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    If you try Crecy Publishing, they do a range of wartime Pilot's Notes, which include the Catalina, Sunderland III Sunderland V. They're sure to include limits on flight and landing.
     
  17. Juha

    Juha Well-Known Member

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    Hello
    I leafed through Pilot's and Flight Engineer's Notes Sunderland V but didn't notice any info on max sea state for t/o or landing.

    Juha
     
  18. Edgar Brooks

    Edgar Brooks Active Member

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    #18 Edgar Brooks, Jan 20, 2012
    Last edited: Jan 21, 2012
    Oh, well, I tried; they probably looked out of the window, and decided it was too rough today.
    You might feel that I'm just making a (very) poor joke, but, in these days of everything being ruled by health safety considerations, with "risk assessments," and the like, during WWII the Mk.1 eyeball was put to use far more than today.
    I've read many Operation Records Books, and they just bluntly state the weather was too bad for flying, with no mention of precise conditions. It can be blowing at 40 knots, which, along the take-off path is perfectly acceptable, but a crosswind makes it unusable.
    Sunderlands were built, and repaired, at a Shorts factory on the river Medway, in Kent, and there was a sufficient length of straight stretch of the river to enable them to take off, but not with a crosswind.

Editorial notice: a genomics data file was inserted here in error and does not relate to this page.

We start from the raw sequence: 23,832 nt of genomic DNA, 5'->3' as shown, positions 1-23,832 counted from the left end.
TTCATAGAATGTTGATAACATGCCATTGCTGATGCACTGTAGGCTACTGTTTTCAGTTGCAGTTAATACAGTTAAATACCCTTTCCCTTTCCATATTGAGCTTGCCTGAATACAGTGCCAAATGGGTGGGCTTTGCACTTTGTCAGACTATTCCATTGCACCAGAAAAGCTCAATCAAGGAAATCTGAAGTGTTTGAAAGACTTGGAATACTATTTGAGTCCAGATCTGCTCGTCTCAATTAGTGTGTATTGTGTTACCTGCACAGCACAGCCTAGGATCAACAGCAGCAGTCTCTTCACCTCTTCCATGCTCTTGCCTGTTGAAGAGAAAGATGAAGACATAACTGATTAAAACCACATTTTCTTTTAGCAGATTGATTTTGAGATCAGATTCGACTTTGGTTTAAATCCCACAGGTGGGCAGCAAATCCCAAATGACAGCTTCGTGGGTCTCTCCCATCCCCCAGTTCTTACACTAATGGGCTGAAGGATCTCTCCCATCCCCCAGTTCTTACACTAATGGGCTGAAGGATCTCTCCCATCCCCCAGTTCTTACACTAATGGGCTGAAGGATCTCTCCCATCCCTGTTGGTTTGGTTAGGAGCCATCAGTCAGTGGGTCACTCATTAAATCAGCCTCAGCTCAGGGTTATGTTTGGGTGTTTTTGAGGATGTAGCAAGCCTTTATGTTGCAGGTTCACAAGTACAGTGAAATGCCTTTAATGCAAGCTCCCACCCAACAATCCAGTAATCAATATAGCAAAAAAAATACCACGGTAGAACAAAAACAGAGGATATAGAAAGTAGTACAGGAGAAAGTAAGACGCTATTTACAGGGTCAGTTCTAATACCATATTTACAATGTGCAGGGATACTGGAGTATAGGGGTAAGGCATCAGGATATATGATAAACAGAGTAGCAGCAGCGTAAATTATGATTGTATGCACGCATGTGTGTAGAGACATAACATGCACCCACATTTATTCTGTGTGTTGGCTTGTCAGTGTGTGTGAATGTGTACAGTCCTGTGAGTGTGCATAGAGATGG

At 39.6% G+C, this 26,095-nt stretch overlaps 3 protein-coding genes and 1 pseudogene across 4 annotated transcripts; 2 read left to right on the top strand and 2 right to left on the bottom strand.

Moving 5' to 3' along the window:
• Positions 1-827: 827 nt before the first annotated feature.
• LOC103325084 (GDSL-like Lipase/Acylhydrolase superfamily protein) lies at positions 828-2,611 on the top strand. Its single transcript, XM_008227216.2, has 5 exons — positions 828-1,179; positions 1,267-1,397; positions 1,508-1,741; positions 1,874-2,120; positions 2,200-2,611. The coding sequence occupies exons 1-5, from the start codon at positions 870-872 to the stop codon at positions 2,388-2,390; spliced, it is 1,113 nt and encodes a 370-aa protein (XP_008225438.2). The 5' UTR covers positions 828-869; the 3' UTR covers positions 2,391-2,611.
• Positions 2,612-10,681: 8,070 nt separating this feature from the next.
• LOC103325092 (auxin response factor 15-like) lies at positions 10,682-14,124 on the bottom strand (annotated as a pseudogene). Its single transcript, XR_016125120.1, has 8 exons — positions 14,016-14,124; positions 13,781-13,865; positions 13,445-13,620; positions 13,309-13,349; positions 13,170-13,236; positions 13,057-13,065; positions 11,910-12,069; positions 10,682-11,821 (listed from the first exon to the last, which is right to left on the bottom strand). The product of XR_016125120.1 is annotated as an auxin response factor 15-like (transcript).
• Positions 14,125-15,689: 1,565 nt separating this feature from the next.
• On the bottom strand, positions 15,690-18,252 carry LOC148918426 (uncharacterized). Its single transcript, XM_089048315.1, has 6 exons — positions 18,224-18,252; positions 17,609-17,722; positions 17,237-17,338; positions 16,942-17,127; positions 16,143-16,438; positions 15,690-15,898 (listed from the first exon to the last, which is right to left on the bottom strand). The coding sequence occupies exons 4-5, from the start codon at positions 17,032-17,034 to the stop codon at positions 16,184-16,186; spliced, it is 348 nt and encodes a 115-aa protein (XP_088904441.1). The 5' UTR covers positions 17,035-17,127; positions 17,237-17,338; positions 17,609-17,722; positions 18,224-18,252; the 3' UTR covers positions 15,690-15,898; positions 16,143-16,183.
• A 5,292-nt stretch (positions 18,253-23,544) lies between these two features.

I was told how flying boats, moored in the Solent, would often be seen facing in totally different directions, since the heavy big ones would "weathercock" into the wind, while the lighter types would be affected by the run of the current, which changed, twice a day, with the tidal flow.
    As far as I know, commanding officers, whether of airfields, ports, or just aircraft, were expected to use their own judgement on the fitness, or otherwise, of the conditions.
     
  19. nuuumannn

    nuuumannn Well-Known Member

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    #19 nuuumannn, Jan 22, 2012
    Last edited: Jan 22, 2012
    Just a note about E-boats; what we call an E-boat was actually 'S-boat', or Schnell Boot, or lit. fast boat.
     
  20. Elmas

    Elmas Active Member

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    The best of the Italian floatplanes of WWII, Cant. Z. 506B, was able to take off with Force 4 and to land with Force 5.

    Here a picture taken not far from the place I live:

    cant-z-506b-airone-floatplane-03.png